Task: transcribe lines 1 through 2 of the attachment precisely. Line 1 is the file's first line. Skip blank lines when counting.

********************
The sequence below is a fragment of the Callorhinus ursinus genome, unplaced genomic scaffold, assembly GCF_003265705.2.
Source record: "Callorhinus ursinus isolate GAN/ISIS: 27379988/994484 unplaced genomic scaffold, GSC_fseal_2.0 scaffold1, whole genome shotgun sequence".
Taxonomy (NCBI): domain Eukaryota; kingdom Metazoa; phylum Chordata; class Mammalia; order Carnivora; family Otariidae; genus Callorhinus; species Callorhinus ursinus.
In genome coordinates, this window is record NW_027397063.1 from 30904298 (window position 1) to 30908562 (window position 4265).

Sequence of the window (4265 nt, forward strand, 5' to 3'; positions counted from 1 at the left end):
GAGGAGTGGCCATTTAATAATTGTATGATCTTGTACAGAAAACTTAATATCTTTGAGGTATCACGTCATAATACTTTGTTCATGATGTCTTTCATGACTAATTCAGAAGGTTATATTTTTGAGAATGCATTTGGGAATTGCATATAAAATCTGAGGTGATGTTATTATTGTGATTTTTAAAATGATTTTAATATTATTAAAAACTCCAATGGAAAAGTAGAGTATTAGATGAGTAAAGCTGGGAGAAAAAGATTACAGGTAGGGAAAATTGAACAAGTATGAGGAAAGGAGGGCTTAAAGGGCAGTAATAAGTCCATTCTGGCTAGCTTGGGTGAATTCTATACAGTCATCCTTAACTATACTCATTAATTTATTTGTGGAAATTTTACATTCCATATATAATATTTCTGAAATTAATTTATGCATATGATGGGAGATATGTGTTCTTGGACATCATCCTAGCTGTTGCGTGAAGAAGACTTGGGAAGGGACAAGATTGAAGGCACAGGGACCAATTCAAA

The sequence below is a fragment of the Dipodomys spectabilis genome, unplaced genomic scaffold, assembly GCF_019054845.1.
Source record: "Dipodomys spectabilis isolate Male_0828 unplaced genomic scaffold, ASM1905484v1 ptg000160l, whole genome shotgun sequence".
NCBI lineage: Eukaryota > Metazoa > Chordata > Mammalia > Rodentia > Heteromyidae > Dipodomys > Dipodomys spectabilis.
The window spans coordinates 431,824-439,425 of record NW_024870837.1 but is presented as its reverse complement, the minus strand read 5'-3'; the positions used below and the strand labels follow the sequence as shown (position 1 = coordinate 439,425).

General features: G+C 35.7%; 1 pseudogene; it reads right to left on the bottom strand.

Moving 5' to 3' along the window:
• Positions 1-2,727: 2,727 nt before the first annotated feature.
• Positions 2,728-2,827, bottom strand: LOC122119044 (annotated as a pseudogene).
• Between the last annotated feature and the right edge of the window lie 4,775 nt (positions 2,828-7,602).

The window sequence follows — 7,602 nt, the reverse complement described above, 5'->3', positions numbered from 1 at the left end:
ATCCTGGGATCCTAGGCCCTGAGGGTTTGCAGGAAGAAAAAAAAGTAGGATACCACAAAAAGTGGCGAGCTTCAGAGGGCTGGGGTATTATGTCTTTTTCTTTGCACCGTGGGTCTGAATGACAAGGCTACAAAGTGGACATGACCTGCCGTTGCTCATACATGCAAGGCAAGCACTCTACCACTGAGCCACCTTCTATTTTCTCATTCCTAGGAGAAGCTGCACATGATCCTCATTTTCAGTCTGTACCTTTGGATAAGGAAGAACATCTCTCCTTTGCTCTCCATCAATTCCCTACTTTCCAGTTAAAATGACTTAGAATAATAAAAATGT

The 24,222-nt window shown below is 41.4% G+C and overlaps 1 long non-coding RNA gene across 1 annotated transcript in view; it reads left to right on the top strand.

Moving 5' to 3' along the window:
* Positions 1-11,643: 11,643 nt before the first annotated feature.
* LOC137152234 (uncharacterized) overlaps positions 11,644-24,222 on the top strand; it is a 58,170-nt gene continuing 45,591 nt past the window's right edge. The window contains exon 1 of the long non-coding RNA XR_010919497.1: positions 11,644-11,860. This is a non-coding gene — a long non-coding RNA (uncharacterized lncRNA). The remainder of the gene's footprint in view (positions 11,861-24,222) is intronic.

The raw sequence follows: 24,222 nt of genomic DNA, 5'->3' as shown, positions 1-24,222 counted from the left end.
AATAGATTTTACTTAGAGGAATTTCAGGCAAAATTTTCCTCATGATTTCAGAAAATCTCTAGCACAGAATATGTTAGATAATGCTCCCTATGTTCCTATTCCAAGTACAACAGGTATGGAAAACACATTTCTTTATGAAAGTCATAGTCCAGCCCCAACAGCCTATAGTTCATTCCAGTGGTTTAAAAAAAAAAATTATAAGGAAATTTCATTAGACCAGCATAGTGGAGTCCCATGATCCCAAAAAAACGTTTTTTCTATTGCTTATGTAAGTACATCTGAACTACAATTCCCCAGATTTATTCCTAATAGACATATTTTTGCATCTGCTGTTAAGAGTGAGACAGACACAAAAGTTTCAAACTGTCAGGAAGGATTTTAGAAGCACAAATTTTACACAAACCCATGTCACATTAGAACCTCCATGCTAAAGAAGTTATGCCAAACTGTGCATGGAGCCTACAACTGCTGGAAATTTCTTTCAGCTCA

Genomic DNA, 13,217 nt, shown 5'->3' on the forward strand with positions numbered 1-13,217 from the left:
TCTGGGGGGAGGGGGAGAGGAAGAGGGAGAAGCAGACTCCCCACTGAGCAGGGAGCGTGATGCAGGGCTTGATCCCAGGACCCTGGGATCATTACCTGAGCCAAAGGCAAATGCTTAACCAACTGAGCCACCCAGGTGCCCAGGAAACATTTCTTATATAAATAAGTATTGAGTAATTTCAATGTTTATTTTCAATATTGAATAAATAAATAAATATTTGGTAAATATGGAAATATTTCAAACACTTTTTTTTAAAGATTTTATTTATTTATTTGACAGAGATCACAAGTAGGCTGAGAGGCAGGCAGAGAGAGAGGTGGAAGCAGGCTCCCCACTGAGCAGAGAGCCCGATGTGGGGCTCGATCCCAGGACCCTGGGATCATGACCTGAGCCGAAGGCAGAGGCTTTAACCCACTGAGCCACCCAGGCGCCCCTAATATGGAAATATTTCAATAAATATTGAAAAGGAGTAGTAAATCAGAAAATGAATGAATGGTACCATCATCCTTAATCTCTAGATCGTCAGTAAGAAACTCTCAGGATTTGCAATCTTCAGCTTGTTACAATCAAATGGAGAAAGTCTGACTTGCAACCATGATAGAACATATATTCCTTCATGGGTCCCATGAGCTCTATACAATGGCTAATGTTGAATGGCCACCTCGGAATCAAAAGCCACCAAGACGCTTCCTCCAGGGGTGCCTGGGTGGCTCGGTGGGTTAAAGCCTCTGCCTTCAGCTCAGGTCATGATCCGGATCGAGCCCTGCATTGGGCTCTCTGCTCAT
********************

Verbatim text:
The sequence below is a fragment of the Callorhinus ursinus genome, unplaced genomic scaffold, assembly GCF_003265705.2.
Source record: "Callorhinus ursinus isolate GAN/ISIS: 27379988/994484 unplaced genomic scaffold, GSC_fseal_2.0 scaffold1, whole genome shotgun sequence".